Namibia is purported to have some of the most beautiful postage stamps in the world. But what’s more fascinating are the stories behind the artful images they depict—plant and animal life, traditional cultures, history—and landmark events. Many people are unfamiliar with Namibia—until they visit on our motorcycle safaris and fall in love with it. The stamps have inspired us to share morsels of its rich character.
This month we examine the history of two stamps depicting the country’s proud and fierce independent spirit.
“It is January 1677. At the tip of Africa, where a supply station has been established at the foot of Table Mountain, the Dutch ship “Bode” sets sails to explore the coastline north of the Gariep/Orange river mouth. In early March the “Bode” arrives at Sandwich Harbour. The crew goes ashore but is attacked by the Khoisan who live there. After a brief skirmish the sailors retreat back to their ship and leave the bay. This was the first resistance by the inhabitants of today’s Namibia against European intruders and resistance continued for more than three centuries.”
A hundred years later Europeans began to trickle back as explorers, hunters, traders and lastly missionaries were welcomed, ostensibly for the European arms and merchandise they exchanged for livestock. As Namibia’s strategic location and cheap natural resources increased European desire for industrialization and colonization, so too did the citizen’s resistance to outside influence, particularly from Germany.
In a common colonization theme, a battle for independence in 1903-1908 was lost, with land confiscated and sold to settlers. The Namibian’s plight did not improve when South African troops defeated the Germans in WWI . The resistance remained alive, with a violent rebellion in 1959 followed by a massacre three months later.
In the 1980’s events thousands of miles away changed the course of history. Set in motion by the impending collapse of the Eastern Block and the provision of humanitarian and military strength from the United Nations, Namibia finally celebrated independence on March 21, 1990, 313 years after the arrival of the “Bode” in Sandwich Harbour.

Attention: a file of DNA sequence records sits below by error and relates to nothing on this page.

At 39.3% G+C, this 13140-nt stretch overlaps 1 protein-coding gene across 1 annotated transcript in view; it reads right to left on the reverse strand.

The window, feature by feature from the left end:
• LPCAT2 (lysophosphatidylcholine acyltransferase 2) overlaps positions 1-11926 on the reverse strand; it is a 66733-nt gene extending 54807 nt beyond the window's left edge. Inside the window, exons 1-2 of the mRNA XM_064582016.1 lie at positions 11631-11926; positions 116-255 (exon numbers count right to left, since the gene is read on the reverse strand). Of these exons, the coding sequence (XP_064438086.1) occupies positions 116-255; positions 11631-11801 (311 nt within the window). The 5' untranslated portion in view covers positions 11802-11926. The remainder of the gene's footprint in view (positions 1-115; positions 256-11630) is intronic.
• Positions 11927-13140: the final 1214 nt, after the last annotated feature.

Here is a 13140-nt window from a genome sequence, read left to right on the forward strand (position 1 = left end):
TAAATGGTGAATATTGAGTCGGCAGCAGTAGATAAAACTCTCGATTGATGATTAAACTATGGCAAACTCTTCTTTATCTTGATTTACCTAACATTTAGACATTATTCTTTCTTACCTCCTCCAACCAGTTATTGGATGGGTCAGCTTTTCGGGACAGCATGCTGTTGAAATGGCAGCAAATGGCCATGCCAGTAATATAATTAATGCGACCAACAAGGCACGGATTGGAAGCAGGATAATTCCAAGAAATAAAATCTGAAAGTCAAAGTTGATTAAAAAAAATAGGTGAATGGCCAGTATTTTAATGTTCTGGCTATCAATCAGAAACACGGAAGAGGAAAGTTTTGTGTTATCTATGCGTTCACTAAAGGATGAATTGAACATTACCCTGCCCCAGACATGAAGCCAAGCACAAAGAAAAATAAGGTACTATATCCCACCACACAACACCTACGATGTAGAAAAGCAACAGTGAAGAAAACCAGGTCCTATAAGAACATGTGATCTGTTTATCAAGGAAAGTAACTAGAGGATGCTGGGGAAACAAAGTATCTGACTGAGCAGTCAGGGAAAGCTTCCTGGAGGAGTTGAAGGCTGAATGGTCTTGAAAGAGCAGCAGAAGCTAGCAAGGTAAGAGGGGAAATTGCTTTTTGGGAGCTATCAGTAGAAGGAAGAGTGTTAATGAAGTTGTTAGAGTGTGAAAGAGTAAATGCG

Perhaps nothing typifies Namibia’s spirit of freedom and adventure like the wild horses that have roamed its southwestern desert for more than a century. That they are said to have originated during the country’s fight for independence only strengthens their cultural symbolism.
Legend has it that the horses belonged to both the Union forces stationed at Garub and a nearby stud farm. When the Germans bombed the base many of the horses escaped, surviving around mountain pools left from the rainy season. Horses bred for the racecourse and diamond mines joined them when their owner returned to Germany.
Over time, the horses returned to their wild nature, forming family groups and living according to natural ways and the seasons. Eventually they attracted the attention of the public and scientists who studied their effect on the natural biosphere, deeming it didn’t interfere with indigenous wildlife or vegetation.
Known as the Namibs, the horses have adapted to their harsh environment. Given their linneage, it’s no wonder. Public fascination has made them one of the country’s top tourist destinations. Watching them one can easily visualize their embodiment of the national character—“soulful, natural, rugged, and free”. 
Source: Stamps and Stories, Vol. 1, 50 Stories on Namibia’s Postal Stamps, Gondwana Collection Namibia, & NamPost, 2012
 Stamps and Stories, Vol. 1, p.47
 Stamps and Stories, Vol. 1, p. 19